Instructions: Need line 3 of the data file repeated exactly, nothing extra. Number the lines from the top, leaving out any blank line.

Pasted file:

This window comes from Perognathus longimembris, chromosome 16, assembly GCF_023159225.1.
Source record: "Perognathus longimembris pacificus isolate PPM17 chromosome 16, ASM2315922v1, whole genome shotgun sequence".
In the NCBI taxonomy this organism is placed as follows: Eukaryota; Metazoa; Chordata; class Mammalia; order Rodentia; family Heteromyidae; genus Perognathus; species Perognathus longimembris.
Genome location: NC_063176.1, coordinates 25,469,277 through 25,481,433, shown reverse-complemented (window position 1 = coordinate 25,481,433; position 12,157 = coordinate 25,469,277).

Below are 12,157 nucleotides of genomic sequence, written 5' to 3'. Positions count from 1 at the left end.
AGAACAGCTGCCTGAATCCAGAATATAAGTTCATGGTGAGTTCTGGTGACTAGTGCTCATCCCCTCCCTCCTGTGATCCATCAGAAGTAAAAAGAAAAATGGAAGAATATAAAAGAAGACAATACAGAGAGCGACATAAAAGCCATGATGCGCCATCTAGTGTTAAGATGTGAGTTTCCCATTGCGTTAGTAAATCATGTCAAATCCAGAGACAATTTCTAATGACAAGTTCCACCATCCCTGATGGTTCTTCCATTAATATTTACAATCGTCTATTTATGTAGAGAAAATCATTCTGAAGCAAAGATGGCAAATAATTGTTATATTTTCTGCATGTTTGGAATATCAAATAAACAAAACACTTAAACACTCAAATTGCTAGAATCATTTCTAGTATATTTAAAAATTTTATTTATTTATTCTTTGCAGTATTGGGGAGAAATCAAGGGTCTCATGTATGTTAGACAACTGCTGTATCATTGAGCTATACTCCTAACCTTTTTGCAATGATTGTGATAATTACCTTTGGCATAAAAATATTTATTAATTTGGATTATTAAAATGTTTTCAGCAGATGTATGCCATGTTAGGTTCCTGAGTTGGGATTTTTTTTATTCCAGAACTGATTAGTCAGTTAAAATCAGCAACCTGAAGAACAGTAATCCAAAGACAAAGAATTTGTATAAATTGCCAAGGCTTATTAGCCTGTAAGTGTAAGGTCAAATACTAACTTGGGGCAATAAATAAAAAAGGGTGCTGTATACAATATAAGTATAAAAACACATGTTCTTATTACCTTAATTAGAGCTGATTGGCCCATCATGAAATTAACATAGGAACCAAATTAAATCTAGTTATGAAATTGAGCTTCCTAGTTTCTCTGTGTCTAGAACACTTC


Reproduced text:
In the NCBI taxonomy this organism is placed as follows: Eukaryota; Metazoa; Chordata; class Mammalia; order Rodentia; family Heteromyidae; genus Perognathus; species Perognathus longimembris.